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Defining Moments in Science

Not Exactly Rocket ScienceBy Ed YongSeptember 22, 2008 8:00 PM


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Well this is exciting... A year ago, I was asked to contribute to a book that would detail 1000 awesome scientific thinkers, discoveries and events over the last century, to be called the Little Black Book of Science. And after a long silence, it's finally out, albeit under the much less good title of "Defining Moments in Science".

I wrote 20 of the 1000 articles (2%, for the percentage-inclined) and in total, the book represents the combined efforts of 60 or so of the UK's finest science writers, including one of my co-bloggers at Cancer Research UK, Kat Arney. Many thanks to Hayley Birch and the good people at Null Hypothesis for editing the not-insubstantial undertaking. It was a great chance to delve into some historical aspects of scientific discovery that I don't usually get to do.

The ones I did include:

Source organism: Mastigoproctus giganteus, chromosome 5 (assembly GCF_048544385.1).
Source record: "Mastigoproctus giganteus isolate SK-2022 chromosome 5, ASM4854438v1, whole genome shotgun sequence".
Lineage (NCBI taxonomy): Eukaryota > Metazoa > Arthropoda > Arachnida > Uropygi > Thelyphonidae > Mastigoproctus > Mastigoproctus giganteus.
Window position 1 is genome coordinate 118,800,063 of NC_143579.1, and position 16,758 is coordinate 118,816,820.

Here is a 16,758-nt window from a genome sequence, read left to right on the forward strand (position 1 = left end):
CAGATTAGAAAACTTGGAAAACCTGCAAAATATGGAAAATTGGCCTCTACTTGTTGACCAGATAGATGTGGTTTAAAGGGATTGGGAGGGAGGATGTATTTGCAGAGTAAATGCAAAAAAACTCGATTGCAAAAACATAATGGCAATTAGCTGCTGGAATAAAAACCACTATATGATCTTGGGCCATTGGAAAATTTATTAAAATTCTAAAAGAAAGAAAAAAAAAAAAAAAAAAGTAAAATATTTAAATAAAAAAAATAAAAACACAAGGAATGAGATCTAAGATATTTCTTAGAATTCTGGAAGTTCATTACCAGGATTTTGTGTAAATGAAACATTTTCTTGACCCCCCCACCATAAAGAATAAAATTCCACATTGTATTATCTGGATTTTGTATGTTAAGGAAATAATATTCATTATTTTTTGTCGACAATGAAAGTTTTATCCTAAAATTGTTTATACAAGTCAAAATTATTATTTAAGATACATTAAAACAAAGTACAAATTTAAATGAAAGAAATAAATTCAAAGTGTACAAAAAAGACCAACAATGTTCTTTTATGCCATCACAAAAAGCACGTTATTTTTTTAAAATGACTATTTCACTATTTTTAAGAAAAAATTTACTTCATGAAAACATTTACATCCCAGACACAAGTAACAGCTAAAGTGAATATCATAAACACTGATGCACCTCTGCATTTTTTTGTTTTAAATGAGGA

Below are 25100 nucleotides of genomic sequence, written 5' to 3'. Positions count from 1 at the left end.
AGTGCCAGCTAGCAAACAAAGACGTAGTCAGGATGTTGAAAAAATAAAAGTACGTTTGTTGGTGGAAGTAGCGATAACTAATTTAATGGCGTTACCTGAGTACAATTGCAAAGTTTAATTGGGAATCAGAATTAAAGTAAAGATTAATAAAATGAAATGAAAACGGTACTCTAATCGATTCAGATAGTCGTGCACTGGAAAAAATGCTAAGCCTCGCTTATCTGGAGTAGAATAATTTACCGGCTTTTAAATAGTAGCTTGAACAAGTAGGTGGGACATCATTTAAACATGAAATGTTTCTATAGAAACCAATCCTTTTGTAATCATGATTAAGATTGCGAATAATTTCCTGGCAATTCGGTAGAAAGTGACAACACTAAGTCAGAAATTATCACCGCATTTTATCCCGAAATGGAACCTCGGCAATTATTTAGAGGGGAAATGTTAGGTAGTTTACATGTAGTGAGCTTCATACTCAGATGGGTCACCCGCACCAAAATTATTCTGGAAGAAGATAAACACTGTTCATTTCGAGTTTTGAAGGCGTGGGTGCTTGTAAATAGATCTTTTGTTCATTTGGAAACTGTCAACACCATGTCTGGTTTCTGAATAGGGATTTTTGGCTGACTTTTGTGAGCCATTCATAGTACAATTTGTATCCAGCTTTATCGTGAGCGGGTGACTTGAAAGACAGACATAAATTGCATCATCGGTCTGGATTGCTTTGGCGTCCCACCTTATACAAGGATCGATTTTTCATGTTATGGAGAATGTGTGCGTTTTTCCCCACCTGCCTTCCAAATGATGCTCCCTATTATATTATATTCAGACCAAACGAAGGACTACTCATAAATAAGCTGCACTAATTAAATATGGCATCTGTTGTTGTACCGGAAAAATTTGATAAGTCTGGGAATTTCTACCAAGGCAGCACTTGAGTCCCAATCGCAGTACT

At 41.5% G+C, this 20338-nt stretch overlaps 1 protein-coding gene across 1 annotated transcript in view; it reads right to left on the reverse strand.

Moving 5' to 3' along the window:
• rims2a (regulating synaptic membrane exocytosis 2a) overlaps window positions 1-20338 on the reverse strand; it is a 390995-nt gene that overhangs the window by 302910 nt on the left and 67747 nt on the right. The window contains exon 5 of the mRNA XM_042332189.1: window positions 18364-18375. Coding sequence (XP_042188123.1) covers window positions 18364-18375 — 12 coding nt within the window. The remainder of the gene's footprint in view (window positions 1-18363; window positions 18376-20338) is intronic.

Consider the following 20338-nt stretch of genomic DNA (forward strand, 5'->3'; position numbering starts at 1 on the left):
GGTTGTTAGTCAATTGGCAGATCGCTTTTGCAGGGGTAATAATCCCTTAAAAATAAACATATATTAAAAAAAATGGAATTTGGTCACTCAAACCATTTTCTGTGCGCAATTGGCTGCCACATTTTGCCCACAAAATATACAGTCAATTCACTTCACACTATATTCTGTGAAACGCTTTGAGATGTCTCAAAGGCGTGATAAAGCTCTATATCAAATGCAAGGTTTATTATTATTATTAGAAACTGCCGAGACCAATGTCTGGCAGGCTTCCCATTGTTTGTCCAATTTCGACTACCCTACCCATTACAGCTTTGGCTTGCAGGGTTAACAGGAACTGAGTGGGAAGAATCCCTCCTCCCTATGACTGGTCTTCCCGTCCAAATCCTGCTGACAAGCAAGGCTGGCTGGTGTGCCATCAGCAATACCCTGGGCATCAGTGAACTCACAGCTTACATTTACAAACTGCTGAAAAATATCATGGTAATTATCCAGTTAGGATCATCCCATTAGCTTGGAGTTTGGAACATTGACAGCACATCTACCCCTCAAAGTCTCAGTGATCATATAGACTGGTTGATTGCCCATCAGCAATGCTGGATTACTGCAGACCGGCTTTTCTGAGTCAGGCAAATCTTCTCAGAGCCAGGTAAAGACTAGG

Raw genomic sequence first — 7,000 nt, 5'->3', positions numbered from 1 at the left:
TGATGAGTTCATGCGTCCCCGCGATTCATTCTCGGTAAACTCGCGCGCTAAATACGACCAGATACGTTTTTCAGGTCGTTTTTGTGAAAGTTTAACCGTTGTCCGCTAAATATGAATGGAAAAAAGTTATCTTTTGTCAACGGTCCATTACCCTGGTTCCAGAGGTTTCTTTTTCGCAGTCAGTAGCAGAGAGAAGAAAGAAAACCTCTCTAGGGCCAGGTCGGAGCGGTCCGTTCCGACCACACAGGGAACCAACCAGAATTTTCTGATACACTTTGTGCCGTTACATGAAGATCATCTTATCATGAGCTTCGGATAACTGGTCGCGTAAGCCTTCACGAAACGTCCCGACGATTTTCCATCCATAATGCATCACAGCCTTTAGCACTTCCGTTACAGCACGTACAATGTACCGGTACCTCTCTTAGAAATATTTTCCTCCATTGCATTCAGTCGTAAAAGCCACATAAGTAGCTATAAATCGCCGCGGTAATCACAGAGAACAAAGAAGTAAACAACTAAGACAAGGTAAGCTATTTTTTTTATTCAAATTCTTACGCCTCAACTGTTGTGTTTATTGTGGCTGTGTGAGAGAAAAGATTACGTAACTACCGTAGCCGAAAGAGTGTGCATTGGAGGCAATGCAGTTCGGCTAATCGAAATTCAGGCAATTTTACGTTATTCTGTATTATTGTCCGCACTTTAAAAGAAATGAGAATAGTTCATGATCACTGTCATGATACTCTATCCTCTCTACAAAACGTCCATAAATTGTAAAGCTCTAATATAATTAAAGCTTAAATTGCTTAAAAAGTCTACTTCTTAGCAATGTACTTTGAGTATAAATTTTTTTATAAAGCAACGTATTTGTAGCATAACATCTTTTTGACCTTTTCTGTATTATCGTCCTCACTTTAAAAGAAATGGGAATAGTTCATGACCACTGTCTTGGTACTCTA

• Biographies of Richard Dawkins, Niko Tinbergen and Robert Winston.

  • Elizabeth Blackburn's discovery of telomeres.

  • The creation of chemotherapy

  • Raup and Sepkoski's work on mass extinctions

  • The classic study on predator-prey relationships with lynxes and hares

  • The discovery of anaphylaxis (poor, poor dog...)

  • The discovery of paracetamol

  • And the international success of Viagra.

Which marks the only time in my life that I have ever deliberately done a Google search for Viagra. Therein lies a world of horror and torment.

Unlike this book. Which you should get. Because it will be brill.


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